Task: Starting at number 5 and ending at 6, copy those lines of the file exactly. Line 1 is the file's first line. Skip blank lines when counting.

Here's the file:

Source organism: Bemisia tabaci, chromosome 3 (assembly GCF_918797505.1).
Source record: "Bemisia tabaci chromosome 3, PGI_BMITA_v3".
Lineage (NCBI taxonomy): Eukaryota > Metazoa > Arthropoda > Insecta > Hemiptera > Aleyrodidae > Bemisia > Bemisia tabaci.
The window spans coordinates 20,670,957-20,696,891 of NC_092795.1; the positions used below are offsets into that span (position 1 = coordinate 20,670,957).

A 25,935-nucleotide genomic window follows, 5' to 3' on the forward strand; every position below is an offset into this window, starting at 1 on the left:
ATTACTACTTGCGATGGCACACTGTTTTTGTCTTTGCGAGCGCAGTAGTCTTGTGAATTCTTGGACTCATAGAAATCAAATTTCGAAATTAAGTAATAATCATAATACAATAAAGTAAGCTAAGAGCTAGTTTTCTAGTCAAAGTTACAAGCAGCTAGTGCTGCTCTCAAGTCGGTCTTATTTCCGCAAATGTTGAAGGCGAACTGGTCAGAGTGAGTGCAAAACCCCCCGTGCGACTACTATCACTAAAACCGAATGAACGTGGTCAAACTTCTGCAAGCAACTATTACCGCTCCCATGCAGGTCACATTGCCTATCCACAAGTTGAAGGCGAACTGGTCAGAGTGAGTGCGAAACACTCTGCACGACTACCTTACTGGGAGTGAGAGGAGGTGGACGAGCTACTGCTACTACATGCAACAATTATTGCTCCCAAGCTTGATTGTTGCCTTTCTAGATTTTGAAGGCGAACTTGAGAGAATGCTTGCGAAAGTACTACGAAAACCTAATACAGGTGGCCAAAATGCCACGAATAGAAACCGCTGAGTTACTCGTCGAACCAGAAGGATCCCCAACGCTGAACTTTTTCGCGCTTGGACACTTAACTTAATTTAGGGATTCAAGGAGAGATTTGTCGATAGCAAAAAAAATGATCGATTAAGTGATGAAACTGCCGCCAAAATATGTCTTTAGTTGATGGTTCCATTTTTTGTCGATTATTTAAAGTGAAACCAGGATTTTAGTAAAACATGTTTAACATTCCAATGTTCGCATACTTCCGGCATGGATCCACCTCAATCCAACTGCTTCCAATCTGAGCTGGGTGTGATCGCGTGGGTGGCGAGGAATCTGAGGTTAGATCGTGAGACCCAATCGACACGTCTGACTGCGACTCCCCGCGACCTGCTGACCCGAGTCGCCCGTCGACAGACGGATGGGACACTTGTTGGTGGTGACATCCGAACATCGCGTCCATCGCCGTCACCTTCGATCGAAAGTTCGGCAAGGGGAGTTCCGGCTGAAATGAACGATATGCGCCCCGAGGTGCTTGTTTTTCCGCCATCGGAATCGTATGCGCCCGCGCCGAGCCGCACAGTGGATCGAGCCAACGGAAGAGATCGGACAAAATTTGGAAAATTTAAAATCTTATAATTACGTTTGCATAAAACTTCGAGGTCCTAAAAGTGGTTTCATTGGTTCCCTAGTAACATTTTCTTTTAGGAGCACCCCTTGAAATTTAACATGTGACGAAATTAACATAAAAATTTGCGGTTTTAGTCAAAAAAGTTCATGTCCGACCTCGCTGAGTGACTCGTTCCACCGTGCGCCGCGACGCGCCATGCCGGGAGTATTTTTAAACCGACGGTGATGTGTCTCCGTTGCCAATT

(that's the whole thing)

A 25,935-nucleotide genomic window follows, 5' to 3' on the forward strand; every position below is an offset into this window, starting at 1 on the left:
ATTACTACTTGCGATGGCACACTGTTTTTGTCTTTGCGAGCGCAGTAGTCTTGTGAATTCTTGGACTCATAGAAATCAAATTTCGAAATTAAGTAATAATCATAATACAATAAAGTAAGCTAAGAGCTAGTTTTCTAGTCAAAGTTACAAGCAGCTAGTGCTGCTCTCAAGTCGGTCTTATTTCCGCAAATGTTGAAGGCGAACTGGTCAGAGTGAGTGCAAAACCCCCCGTGCGACTACTATCACTAAAACCGAATGAACGTGGTCAAACTTCTGCAAGCAACTATTACCGCTCCCATGCAGGTCACATTGCCTATCCACAAGTTGAAGGCGAACTGGTCAGAGTGAGTGCGAAACACTCTGCACGACTACCTTACTGGGAGTGAGAGGAGGTGGACGAGCTACTGCTACTACATGCAACAATTATTGCTCCCAAGCTTGATTGTTGCCTTTCTAGATTTTGAAGGCGAACTTGAGAGAATGCTTGCGAAAGTACTACGAAAACCTAATACAGGTGGCCAAAATGCCACGAATAGAAACCGCTGAGTTACTCGTCGAACCAGAAGGATCCCCAACGCTGAACTTTTTCGCGCTTGGACACTTAACTTAATTTAGGGATTCAAGGAGAGATTTGTCGATAGCAAAAAAAATGATCGATTAAGTGATGAAACTGCCGCCAAAATATGTCTTTAGTTGATGGTTCCATTTTTTGTCGATTATTTAAAGTGAAACCAGGATTTTAGTAAAACATGTTTAACATTCCAATGTTCGCATACTTCCGGCATGGATCCACCTCAATCCAACTGCTTCCAATCTGAGCTGGGTGTGATCGCGTGGGTGGCGAGGAATCTGAGGTTAGATCGTGAGACCCAATCGACACGTCTGACTGCGACTCCCCGCGACCTGCTGACCCGAGTCGCCCGTCGACAGACGGATGGGACACTTGTTGGTGGTGACATCCGAACATCGCGTCCATCGCCGTCACCTTCGATCGAAAGTTCGGCAAGGGGAGTTCCGGCTGAAATGAACGATATGCGCCCCGAGGTGCTTGTTTTTCCGCCATCGGAATCGTATGCGCCCGCGCCGAGCCGCACAGTGGATCGAGCCAACGGAAGAGATCGGACAAAATTTGGAAAATTTAAAATCTTATAATTACGTTTGCATAAAACTTCGAGGTCCTAAAAGTGGTTTCATTGGTTCCCTAGTAACATTTTCTTTTAGGAGCACCCCTTGAAATTTAACATGTGACGAAATTAACATAAAAATTTGCGGTTTTAGTCAAAAAAGTTCATGTCCGACCTCGCTGAGTGACTCGTTCCACCGTGCGCCGCGACGCGCCATGCCGGGAGTATTTTTAAACCGACGGTGATGTGTCTCCGTTGCCAATT